Create wedding Web site. This organizational tool is especially helpful for out-of-town guests. It allows you to share detailed information including; directions, accommodations, schedule of events, things to do in the area, registry information, and to introduce the wedding party.
Send a save the date card or e-mail. Include transportation information and hotel accommodations especially if you don’t have a Web site.
Plan your honeymoon. Contact a travel agent and let him/her take care of all the arrangements or book your own hotel room(s), excursion(s), rental car(s), flights, etc. Make sure you secure the rooms and plane tickets early, but you can wait until you get there to choose your adventures, tours and golf rounds. If you can, give yourself a day to recover from the festivities before traveling. It will make for a better start to the honeymoon.
Select attendants’ attire (bridesmaids, groomsmen, flower girl, ring bearer). Like the wedding gown, bridesmaid dresses take three months to order. If you buy them off the rack, you usually have to buy them in the same season of the wedding, which may be cutting it close.
Choose officiant, discuss ceremony ideas and begin premarital counseling. Some churches require it while other’s don’t. Regardless, it’s a wonderful way to help you address some tough issues you will most likely face in marriage, so consider it good preparation.
Reserve rental equipment (tents, chairs, tables, linens, generators, porto-potties etc.). If you are having an outdoor wedding, plan accordingly. In extreme heat or cold, you will want to provide a tent (with or without sides) and possibly heat or AC to make guests feel comfortable.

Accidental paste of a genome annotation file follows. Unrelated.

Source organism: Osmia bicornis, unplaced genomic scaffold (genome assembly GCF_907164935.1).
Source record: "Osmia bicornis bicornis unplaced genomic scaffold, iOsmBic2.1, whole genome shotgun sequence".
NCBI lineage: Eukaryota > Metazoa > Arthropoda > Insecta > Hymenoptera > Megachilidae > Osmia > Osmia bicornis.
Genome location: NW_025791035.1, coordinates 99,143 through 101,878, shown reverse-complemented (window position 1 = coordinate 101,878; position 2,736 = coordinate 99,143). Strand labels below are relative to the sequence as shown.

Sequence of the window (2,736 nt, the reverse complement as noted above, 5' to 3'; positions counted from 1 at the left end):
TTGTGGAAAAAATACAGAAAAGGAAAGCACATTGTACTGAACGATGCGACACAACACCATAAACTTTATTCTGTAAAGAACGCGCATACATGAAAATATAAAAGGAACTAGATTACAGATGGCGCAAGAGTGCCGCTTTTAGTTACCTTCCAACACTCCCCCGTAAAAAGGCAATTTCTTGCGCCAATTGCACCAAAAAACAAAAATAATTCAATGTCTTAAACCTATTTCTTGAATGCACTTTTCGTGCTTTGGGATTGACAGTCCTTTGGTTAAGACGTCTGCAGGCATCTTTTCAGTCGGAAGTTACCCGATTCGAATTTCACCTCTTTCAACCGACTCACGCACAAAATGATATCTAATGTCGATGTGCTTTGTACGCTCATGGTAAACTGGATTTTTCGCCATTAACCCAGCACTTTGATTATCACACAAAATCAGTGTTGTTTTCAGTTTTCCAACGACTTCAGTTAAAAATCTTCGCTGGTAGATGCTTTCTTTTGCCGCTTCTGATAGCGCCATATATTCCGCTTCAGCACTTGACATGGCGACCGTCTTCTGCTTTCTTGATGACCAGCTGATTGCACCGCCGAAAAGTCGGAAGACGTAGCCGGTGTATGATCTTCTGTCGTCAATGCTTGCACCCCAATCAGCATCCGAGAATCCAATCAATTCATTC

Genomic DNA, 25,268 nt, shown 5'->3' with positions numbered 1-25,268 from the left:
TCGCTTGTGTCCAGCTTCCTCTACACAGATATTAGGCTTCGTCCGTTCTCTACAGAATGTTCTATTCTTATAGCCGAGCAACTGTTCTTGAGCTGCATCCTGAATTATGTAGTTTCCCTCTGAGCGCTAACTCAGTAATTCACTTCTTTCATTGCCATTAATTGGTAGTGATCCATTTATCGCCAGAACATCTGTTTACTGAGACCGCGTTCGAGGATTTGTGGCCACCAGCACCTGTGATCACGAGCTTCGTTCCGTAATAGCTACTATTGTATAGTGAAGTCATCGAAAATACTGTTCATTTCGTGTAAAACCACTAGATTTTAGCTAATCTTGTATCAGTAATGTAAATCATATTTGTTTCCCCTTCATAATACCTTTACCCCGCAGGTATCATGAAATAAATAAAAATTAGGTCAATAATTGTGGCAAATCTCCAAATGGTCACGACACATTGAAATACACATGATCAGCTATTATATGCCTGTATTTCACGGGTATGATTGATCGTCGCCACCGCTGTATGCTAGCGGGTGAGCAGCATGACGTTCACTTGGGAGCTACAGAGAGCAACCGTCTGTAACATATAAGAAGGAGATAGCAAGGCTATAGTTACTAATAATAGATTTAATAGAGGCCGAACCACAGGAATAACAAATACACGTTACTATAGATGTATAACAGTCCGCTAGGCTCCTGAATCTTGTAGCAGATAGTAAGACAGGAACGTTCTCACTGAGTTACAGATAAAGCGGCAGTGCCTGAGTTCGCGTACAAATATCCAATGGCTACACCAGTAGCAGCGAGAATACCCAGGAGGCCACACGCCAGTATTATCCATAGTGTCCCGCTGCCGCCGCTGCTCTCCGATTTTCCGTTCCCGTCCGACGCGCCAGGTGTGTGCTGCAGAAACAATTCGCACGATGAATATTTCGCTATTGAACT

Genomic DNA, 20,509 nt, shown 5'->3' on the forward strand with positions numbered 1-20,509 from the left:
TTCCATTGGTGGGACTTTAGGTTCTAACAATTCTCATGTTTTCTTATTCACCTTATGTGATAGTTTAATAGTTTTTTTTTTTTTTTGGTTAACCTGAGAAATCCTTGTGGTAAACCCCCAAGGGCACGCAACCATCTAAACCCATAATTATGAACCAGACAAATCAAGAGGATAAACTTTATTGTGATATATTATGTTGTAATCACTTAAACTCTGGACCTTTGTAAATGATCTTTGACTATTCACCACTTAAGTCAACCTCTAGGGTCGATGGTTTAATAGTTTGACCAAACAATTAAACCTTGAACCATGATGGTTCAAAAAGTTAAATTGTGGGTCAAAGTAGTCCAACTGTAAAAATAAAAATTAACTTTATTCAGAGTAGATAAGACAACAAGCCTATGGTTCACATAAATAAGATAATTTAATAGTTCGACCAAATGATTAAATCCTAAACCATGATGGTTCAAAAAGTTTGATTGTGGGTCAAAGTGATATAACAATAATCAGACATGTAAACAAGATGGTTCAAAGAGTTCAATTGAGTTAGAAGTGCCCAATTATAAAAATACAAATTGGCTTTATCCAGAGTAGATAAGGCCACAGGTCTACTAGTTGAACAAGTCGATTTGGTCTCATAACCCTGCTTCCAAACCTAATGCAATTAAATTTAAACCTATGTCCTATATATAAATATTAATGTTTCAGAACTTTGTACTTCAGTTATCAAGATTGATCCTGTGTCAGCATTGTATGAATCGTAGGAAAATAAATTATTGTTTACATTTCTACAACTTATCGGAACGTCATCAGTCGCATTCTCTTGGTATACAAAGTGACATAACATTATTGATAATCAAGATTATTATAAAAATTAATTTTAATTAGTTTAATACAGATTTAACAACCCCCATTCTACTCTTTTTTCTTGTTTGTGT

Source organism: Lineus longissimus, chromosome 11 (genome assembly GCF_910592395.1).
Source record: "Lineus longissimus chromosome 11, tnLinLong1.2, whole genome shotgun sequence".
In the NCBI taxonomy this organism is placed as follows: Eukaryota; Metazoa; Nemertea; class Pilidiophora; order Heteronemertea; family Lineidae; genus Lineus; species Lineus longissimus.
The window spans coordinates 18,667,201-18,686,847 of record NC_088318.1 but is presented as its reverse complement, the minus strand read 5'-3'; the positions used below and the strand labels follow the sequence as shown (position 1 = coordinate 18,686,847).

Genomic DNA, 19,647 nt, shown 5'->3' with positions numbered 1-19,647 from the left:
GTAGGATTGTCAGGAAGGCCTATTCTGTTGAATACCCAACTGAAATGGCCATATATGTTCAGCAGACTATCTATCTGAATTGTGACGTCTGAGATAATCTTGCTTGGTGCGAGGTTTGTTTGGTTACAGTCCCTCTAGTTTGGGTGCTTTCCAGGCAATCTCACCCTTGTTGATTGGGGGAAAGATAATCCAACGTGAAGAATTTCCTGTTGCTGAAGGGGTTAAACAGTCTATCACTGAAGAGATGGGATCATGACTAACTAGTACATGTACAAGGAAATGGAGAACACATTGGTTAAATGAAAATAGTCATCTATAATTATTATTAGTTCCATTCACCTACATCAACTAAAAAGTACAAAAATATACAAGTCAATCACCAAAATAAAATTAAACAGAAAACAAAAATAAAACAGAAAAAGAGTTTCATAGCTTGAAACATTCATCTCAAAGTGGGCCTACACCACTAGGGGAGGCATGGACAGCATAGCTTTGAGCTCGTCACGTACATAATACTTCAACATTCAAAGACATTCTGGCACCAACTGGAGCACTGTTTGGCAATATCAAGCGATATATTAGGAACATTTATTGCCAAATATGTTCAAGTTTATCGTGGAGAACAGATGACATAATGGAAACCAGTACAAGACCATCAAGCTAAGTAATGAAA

Order cake. This is a guy favorite! Bring pictures of cakes you like or choose from the baker’s photo album but enjoy the taste testing!
Coordinate mothers’ attire. Traditionally, the bride’s mother chooses first then the groom’s mother.
Register. Make sure you have registered at several locations (some national chains for out-of-town guests) before the first shower, and the registry is complete by the time your wedding invitations are mailed. Continue to update as the wedding gets close and make sure there are plenty of items ranging in price still available the week of your wedding.
Order invitations and hire a calligrapher (if desired). Allow two months for printed invitations and a few extra weeks for calligraphy. There are other addressing methods that are faster and less expensive. While response cards add additional cost, they ensure a higher rate of return.
Purchase wedding rings.
Order favors. There are so many options to choose from – candy, cds, matchbooks, golf balls – pick something personal to you two!
Locate additional staff if needed (babysitters, valet etc.).
Book transportation. Transport guests from the wedding to the reception or just the wedding party. No matter what, you will want to plan your getaway method – car, boat or horse.
Arrange hair and make-up appointments. Make reservations at a local salon for you (and bridesmaids as you wish) on your wedding day or have a stylist and make up artist come to you on site. Also make reservations for manicures and pedicures the week of the wedding.
Order rental attire (tuxes, shoes, cufflinks etc.) for groomsmen/ushers.
At this point, you no longer want to make any more decisions, and if you were fighting with someone over details, neither of you care anymore.
Solidify service. Choose the music, readings and find any special musicians.
Finalize catering menu.
Pick accessories for yourself and attendants – shoes, jewelry, pillows, baskets etc.
Compile out-of-town gift baskets. Candy, water, snacks, maps, schedule of events, local restaurants and nearby attractions anything you think may be helpful.
Finalize flowers and decorations.
Purchase attendants’ gifts.
Get dress fitted. You will likely have two to three fittings before your wedding.
Take bridal portrait. If you want a portrait displayed at your wedding reception and/or an announcement in the newspaper the weekend of your wedding, keep in mind the timing when the newspaper wants the information and how long the photographer needs to process the pictures.
Sign up for dance lessons.
Order programs (4-8 weeks).
Mail invitations (6-8 weeks).
By now, you are ready for the wedding to be here and to get married!!!
Purchase alcohol (if serving). If your reception isn’t in a restaurant or hotel, you will most likely need to provide the alcohol. This is actually a great way to save a little money. Try Frugal McDougal’s for a wide selection and affordable prices.
Give photographer a shot list. Check out www.theknot.com or www.weddingchannel.com for samples.